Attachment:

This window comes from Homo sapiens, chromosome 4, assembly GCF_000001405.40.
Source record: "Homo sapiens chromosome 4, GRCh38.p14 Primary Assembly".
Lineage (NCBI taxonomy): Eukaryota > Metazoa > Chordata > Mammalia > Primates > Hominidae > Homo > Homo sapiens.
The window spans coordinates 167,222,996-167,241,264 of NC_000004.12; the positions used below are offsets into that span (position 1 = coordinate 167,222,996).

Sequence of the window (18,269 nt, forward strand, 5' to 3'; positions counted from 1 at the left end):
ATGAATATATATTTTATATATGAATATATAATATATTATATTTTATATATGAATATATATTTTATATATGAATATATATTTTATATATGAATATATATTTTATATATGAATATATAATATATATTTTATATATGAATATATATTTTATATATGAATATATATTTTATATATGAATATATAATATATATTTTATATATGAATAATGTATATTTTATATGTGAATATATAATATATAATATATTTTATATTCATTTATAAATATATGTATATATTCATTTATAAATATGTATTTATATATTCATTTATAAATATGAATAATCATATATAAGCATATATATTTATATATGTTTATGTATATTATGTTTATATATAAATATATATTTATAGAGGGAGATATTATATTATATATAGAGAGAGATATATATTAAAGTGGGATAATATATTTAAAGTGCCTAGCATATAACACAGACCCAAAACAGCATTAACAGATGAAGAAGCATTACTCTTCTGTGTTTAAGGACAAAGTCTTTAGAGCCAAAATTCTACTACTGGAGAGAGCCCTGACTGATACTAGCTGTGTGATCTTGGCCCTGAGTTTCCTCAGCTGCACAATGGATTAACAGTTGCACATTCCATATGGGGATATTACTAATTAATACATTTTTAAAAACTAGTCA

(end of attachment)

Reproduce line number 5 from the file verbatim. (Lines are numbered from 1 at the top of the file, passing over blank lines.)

Sequence of the window (18,269 nt, forward strand, 5' to 3'; positions counted from 1 at the left end):